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Around the World in 80 Books: The Collection

Page history last edited by Keith Schoch 9 years, 5 months ago

The Around the World in 80 Books site was designed as the online companion piece to a workshop of the same title which I presented at the 2009 NJEA Teachers' Convention in Atlantic City, New Jersey. Here you'll find dozens of helpful links along with expanded session notes. I've also recommended additional book titles and lesson ideas which time didn't allow in the live session. (See the link for downloading the session handout at the bottom of this page).

 

When discussing the idea of this workshop with some fellow teachers, they strongly felt that what's needed isn't just another list of book titles, but ways to put those books into action in the classroom. It seems that multicultural book lists can be found all over the Internet, but what teachers really need are concrete ways to use the books. So with that in mind, I started a list of ways to use globally-minded picture books. I got us half way there! With suggestions from you, the reader of this site, hopefully we can get this list to number 80.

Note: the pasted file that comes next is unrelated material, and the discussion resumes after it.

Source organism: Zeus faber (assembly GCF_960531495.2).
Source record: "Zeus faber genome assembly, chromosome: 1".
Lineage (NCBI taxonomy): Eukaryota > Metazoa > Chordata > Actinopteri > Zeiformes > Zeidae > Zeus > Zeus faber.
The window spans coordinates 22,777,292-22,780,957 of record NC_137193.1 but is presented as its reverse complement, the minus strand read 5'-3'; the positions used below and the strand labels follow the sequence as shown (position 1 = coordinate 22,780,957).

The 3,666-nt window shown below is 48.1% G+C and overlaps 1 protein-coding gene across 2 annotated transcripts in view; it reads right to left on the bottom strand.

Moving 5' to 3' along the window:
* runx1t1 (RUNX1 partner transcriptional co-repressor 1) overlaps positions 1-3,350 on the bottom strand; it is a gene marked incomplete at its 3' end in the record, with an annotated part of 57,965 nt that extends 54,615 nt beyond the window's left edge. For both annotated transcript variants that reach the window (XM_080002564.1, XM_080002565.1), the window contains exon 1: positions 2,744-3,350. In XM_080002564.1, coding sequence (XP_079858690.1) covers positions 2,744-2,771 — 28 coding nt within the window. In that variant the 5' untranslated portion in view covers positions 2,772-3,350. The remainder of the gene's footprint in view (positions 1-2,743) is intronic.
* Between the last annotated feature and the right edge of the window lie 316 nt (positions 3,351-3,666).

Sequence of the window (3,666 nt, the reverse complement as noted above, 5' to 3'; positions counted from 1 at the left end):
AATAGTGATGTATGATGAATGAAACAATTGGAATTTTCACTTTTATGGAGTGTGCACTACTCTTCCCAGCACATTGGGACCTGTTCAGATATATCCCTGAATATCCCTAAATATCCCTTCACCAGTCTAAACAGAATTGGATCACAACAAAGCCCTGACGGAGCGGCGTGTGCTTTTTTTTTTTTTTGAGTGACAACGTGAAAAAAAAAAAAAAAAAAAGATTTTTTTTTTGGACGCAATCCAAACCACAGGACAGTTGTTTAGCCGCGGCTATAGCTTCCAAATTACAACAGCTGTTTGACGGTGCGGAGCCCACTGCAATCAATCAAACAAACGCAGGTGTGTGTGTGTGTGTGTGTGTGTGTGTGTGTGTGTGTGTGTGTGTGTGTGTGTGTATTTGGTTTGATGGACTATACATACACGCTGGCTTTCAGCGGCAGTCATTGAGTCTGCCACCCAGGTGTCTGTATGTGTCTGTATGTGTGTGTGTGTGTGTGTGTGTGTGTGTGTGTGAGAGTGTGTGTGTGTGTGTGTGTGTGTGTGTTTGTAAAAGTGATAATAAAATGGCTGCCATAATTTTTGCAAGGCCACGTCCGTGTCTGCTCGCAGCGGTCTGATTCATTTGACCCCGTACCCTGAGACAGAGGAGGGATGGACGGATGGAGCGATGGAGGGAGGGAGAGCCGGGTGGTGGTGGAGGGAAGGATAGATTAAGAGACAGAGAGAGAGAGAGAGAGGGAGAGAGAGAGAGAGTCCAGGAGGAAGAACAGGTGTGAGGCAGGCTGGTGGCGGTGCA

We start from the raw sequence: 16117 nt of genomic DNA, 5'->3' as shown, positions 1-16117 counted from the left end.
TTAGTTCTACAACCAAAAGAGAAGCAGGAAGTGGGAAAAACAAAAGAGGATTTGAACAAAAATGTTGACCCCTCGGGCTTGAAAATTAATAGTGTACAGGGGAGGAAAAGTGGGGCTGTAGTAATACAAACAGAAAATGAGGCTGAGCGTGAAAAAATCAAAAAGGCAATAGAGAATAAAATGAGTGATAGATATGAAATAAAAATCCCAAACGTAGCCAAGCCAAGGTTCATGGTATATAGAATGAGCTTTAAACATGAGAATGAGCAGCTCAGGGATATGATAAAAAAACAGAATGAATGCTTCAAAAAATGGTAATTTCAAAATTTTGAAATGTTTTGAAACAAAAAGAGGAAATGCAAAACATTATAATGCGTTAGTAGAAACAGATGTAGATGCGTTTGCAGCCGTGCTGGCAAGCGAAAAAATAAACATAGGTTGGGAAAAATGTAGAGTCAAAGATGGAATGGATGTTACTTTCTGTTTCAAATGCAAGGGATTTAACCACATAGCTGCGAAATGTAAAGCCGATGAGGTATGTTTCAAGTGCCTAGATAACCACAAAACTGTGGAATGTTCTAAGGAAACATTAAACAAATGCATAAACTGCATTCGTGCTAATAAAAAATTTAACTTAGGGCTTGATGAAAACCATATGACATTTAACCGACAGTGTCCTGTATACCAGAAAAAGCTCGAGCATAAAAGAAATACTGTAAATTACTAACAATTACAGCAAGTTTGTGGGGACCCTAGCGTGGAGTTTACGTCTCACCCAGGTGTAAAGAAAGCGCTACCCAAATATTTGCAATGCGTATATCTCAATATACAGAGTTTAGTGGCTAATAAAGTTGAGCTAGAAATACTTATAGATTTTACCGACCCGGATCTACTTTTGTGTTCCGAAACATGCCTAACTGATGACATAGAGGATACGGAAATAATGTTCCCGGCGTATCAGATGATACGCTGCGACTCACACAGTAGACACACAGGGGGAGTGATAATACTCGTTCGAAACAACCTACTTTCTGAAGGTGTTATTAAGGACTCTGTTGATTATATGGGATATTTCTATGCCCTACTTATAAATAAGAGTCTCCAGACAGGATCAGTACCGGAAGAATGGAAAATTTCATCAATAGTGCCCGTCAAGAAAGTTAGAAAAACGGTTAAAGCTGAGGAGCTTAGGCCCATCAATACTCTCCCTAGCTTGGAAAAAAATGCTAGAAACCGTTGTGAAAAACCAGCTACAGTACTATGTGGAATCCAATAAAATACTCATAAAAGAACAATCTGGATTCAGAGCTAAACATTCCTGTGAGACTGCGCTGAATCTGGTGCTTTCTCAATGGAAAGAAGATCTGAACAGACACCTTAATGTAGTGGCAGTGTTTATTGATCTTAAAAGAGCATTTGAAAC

For those teachers seeking print resources for incorporating multicultural books in the classroom, I highly recommend two books: Understanding Diversity Through Novels and Picture Books (pictured here) and Across Cultures: A Guide to Multicultural Literature for Children.

 

Sample entry from this site:

 

Math: The Universal Language 

Learning by Numbers

 

One of my first forays into math using picture books was an accidental one. I chose One Grain Of Rice: A Mathematical Folktale by Demi, having been a fan of that author ever since reading The Empty Pot (see the Universal Themes section above for more on this book). One Grain Of Rice tells how a simple villager uses her knowledge of mathematics to best a despotic ruler. You've got to love it when math wins! For further details on this book, plus some related lessons and links, check this post at my Teach with Picture Books blog. The King's Chessboard, pictured to the right, is another retelling of that same mathematic idea.

The variety of math related picture books is just staggering. Another favorite is Sir Cumference and the Dragon of Pi, a tale based upon sound yet uncomplicated geometry. Author Cindy Neuschwander has several others in this series, and they're a must if you want students to get excited about math! For some reason story makes it all more interesting.

A last favorite of mine is the little known What's Your Angle, Pythagoras?, a clever retelling of Pythagoras and the invention of his famous theorem. The illustrations alone make many adults exclaim, "Oh! Now I get it!"

If you're looking for a site with more teaching ideas for math picture books, try Mathwire. Mathwire is an awesome alphabetically organized site of Math activities, and by clicking on link you'll see a nice sampling of how Mathwire incorporates picture books into mathematics.

 

Free Resource:

 



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